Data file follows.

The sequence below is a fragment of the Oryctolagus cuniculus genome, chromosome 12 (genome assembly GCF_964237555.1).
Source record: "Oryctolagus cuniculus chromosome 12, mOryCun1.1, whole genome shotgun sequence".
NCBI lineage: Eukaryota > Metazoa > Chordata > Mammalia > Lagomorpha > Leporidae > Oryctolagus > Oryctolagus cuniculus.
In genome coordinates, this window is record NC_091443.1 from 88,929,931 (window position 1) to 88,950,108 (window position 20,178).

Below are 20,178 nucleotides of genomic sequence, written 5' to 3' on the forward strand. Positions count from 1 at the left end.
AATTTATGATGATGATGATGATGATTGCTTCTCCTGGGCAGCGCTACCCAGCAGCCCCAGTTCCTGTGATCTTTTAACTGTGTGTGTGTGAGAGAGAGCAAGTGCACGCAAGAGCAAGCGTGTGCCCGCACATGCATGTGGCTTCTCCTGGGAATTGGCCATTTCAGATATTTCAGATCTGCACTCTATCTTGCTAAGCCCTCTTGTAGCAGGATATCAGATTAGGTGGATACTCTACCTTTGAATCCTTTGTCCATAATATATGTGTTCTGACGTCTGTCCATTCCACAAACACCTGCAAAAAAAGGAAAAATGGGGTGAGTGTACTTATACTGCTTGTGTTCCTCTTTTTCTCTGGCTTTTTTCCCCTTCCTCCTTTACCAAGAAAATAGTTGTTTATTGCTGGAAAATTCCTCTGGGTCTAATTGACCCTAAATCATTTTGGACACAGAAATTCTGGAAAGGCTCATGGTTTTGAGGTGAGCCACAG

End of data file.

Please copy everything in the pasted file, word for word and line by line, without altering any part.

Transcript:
The sequence below is a fragment of the Oryctolagus cuniculus genome, chromosome 12 (genome assembly GCF_964237555.1).
Source record: "Oryctolagus cuniculus chromosome 12, mOryCun1.1, whole genome shotgun sequence".
NCBI lineage: Eukaryota > Metazoa > Chordata > Mammalia > Lagomorpha > Leporidae > Oryctolagus > Oryctolagus cuniculus.
In genome coordinates, this window is record NC_091443.1 from 88,929,931 (window position 1) to 88,950,108 (window position 20,178).

Below are 20,178 nucleotides of genomic sequence, written 5' to 3' on the forward strand. Positions count from 1 at the left end.
AATTTATGATGATGATGATGATGATTGCTTCTCCTGGGCAGCGCTACCCAGCAGCCCCAGTTCCTGTGATCTTTTAACTGTGTGTGTGTGAGAGAGAGCAAGTGCACGCAAGAGCAAGCGTGTGCCCGCACATGCATGTGGCTTCTCCTGGGAATTGGCCATTTCAGATATTTCAGATCTGCACTCTATCTTGCTAAGCCCTCTTGTAGCAGGATATCAGATTAGGTGGATACTCTACCTTTGAATCCTTTGTCCATAATATATGTGTTCTGACGTCTGTCCATTCCACAAACACCTGCAAAAAAAGGAAAAATGGGGTGAGTGTACTTATACTGCTTGTGTTCCTCTTTTTCTCTGGCTTTTTTCCCCTTCCTCCTTTACCAAGAAAATAGTTGTTTATTGCTGGAAAATTCCTCTGGGTCTAATTGACCCTAAATCATTTTGGACACAGAAATTCTGGAAAGGCTCATGGTTTTGAGGTGAGCCACAG